Pope Mourns Death of Cardinal Jaime Sin

Philippine Prelate Was Defender of Democracy

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VATICAN CITY, JUNE 21, 2005 (Zenit.org).- Benedict XVI said he was “deeply saddened” by the death of Cardinal Jaime Sin, the retired archbishop of Manila who died at the age of 76.

The Pope relayed his sentiments in a message of sympathy to the faithful of the Archdiocese of Manila, which the Philippine cardinal headed for almost three decades. The archdiocese noted that Cardinal Sin has been described as “patriot and prophet.”

In a telegram to the prelate’s successor, Archbishop Gaudencio Rosales, the Holy Father recalled “with gratitude Cardinal Sin’s unfailing commitment to the spread of the Gospel and to the promotion of the dignity, common good, and national unity of the Philippine people.”

“I join you in praying that God our merciful Father will grant him the reward of his labors and welcome his noble soul into the joy and peace of his eternal Kingdom,” said Benedict XVI. He imparted his apostolic blessing to those gathered in Manila for a Mass for the cardinal’s eternal rest.

According to the Archdiocese of Manila, the cardinal was hospitalized on Sunday and succumbed today to multiple organ failure related to sepsis.

His delicate state of health — he suffered from kidney problems and diabetes — had prevented him from taking part in the conclave that elected Benedict XVI.

With his death, the College of Cardinals now numbers 181 members, including 115 electors.

Evangelizer and pastor

One of 16 siblings, Jaime Lachica Sin was born in New Washington, in the Diocese of Kalibo, on Aug. 31, 1928. He was educated in the faith by his mother, a woman of great religiosity who converted her husband to the Catholic faith before their marriage.

In 1941 he entered the Minor Seminar of St. Vincent Ferrer in Jaro, where he stayed for only a few months as the War of the Pacific and the Japanese occupation of the Philippines forced him to seek refuge with his family in the mountains for three years.

When he returned there as a priest — he was ordained April 3, 1954 — his first pastoral endeavor was to visit each one of the hundreds of small widespread parishes and to inspire vocations for the new St. Pius X Seminary.

At the end of this work, which lasted three years and bore considerable fruit, he was appointed rector of the seminary in 1957. He served there for 10 years as principal, dean of studies, professor and diocesan consultant.

He was consecrated bishop at age 38 on March 18, 1967, and named auxiliary of Jaro and eventually coadjutor with the right of succession. He succeeded the archbishop of Jaro in 1972, when he was 44.

Pope Paul VI named him archbishop of Manila on Jan. 21, 1974, where he pursued his pastoral work courageously despite the dangers and difficulties of the country’s situation. The Pope elevated him to cardinal two years later.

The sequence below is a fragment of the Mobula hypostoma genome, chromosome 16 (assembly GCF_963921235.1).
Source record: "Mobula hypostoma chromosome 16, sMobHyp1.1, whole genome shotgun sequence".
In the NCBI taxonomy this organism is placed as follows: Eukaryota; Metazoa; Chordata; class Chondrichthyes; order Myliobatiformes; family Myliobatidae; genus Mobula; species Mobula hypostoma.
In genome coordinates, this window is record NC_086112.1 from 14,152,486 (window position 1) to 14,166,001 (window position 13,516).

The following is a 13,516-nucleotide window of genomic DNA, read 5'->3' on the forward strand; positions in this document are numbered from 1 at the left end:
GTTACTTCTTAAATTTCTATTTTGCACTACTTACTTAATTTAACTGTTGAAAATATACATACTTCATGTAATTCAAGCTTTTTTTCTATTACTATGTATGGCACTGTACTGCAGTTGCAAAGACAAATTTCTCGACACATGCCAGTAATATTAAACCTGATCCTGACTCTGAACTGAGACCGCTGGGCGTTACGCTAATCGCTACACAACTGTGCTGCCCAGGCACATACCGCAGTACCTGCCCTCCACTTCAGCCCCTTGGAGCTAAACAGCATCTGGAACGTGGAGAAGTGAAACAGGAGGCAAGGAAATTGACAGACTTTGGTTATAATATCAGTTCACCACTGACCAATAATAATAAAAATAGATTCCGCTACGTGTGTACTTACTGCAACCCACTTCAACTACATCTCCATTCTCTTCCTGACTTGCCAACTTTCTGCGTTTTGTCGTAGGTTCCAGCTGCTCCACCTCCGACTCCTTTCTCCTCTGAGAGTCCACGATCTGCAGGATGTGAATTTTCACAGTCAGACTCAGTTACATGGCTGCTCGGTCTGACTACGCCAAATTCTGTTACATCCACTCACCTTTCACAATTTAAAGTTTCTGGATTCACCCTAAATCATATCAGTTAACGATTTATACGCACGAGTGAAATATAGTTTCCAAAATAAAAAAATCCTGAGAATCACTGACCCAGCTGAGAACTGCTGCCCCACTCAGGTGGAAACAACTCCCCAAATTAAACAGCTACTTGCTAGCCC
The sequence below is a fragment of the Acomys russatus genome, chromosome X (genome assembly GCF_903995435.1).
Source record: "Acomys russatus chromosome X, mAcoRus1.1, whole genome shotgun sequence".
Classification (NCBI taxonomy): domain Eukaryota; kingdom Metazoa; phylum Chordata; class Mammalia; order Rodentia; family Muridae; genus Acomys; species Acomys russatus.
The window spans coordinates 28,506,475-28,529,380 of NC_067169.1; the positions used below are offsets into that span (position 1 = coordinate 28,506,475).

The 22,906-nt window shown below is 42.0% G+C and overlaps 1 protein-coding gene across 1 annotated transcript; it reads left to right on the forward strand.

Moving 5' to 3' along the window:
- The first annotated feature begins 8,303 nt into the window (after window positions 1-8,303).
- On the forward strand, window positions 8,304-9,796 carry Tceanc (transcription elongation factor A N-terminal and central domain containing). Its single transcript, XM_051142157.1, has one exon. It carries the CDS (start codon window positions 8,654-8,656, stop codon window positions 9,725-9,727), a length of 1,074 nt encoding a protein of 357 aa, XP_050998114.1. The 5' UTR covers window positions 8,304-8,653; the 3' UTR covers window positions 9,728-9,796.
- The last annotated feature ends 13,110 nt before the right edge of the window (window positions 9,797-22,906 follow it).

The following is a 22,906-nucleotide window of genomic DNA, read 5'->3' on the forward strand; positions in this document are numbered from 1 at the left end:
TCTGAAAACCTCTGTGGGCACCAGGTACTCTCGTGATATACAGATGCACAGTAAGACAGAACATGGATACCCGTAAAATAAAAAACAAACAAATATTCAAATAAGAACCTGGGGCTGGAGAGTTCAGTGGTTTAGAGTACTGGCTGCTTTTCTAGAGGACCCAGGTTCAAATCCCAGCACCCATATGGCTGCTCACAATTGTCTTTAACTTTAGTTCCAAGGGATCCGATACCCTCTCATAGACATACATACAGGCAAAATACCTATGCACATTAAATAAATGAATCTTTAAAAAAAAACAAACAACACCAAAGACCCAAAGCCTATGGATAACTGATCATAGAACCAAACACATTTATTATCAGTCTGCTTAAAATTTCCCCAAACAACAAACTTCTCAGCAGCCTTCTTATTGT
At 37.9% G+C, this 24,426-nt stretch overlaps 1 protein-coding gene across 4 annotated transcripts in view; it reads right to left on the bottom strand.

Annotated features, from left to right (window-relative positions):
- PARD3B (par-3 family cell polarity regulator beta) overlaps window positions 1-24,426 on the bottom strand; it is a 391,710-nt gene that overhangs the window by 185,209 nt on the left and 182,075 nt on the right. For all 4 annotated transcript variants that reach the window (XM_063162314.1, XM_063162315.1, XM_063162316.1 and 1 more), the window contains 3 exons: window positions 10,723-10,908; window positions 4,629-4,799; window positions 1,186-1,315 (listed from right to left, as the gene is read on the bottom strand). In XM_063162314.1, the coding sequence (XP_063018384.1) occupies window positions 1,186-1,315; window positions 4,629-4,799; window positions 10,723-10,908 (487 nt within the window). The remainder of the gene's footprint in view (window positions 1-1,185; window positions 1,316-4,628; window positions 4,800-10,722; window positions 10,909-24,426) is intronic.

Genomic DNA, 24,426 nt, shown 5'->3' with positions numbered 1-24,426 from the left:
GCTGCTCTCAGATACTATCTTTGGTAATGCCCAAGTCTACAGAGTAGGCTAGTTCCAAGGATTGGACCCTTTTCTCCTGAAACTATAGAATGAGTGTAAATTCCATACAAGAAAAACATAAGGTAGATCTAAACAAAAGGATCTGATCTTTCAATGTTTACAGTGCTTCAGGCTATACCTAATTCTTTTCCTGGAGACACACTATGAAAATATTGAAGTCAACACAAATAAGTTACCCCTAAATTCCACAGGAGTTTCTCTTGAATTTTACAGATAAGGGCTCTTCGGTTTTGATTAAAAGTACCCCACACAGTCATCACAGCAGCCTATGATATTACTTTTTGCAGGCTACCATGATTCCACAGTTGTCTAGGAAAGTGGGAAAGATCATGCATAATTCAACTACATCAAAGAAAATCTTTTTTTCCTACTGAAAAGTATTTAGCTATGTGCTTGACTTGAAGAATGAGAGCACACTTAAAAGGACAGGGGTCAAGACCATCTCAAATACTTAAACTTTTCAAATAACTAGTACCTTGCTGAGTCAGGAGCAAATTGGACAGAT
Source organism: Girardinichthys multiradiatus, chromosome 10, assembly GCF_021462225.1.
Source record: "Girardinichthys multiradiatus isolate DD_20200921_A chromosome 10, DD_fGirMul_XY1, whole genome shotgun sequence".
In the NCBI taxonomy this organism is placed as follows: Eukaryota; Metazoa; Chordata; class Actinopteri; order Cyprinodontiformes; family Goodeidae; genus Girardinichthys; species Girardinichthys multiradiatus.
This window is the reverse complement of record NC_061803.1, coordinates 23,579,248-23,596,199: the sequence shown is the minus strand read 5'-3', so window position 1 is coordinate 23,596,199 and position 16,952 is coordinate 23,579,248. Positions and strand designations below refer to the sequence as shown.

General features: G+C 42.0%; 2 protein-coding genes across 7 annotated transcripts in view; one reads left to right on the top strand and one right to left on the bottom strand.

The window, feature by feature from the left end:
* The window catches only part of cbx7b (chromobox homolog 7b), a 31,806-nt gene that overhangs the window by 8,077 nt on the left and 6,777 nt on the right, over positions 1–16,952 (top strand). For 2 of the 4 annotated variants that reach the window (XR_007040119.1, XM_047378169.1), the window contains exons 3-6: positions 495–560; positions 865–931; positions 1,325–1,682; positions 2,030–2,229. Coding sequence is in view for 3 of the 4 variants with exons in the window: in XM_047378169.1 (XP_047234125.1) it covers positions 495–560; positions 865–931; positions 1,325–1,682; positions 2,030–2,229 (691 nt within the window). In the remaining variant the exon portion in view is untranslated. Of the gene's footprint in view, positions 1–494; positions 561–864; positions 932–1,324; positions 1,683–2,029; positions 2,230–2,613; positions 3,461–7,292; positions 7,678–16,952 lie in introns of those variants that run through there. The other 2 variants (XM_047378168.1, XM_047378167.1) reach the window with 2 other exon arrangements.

He was the youngest member of the Philippine bishops’ conference, over which he presided from 1977 to 1981.

Helped topple 2 presidents

He received Pope John Paul II twice in his pastoral visits to the Philippines — in 1981 and 1995. In the second apostolic trip, to close World Youth Day, 4 million faithful attended the Mass in Rizal Park in Manila.

The cardinal was a great defender of democracy in the Philippines and of peaceful political transition, becoming famous for his commitment to the Filipinos against the dictatorship of President Ferdinand Marcos and the corruption of the Estrada government.

In 1986 he headed peaceful protests which led to the fall of President Marcos. He played the same role in 2001 when he appealed to the people to put an end to the corrupt government of Joseph Estrada. The AsiaNews agency highlighted the cardinal’s capacity to have people follow him, which won him the nickname of “divine commander in chief.”

After his retirement in September 2003, Cardinal Sin gave his support to the current president, Gloria Macapagal Arroyo.

Arroyo, lamenting his demise, described him as a “blessed man who never failed to unite Filipinos during the most crucial battles against tyranny and evil.” She declared seven days of national mourning for the cardinal.

Cardinal Sin insisted that religion had a role to play in the affairs of the state, a conviction he summed up at his retirement ceremony: “My duty is to put Christ in politics. Politics without Christ is the greatest scourge of the nation.”

The cardinal also organized protests against the state’s attempt to curb population growth.

“A brother”

Bishop Socrates Villegas of Balanga, the cardinal’s longtime private secretary, and Father Rufino Sescon Jr., his present secretary, were with him at the time of his death.

According to the Communications Office of the Archdiocese of Manila, Archbishop Rosales visited Cardinal Sin on Monday afternoon. The archbishop said the cardinal received the sacrament of the anointing of the sick. The prelate said he gave him a “farewell blessing.”

With Cardinal Sin’s death, the bishops of the Philippines have lost “a friend and a brother,” said Archbishop Fernando Capalla of Davao, president of the country’s episcopal conference, on behalf of all its members.

“Cardinal Sin was a great man, a great Filipino, a great prince of the Church,” wrote Archbishop Capalla in a statement. “We are saddened that he left us, but we rejoice that he has entered into Real Life — one that never ends.”

Cardinal Sin’s mortal remains were taken to the Cathedral of Manila, where he will lie in state until his burial, tentatively scheduled for June 28.

Archbishop Rosales presided over the first Mass for his eternal repose together with about 100 priests and numerous faithful, including former President Corazon Aquino.

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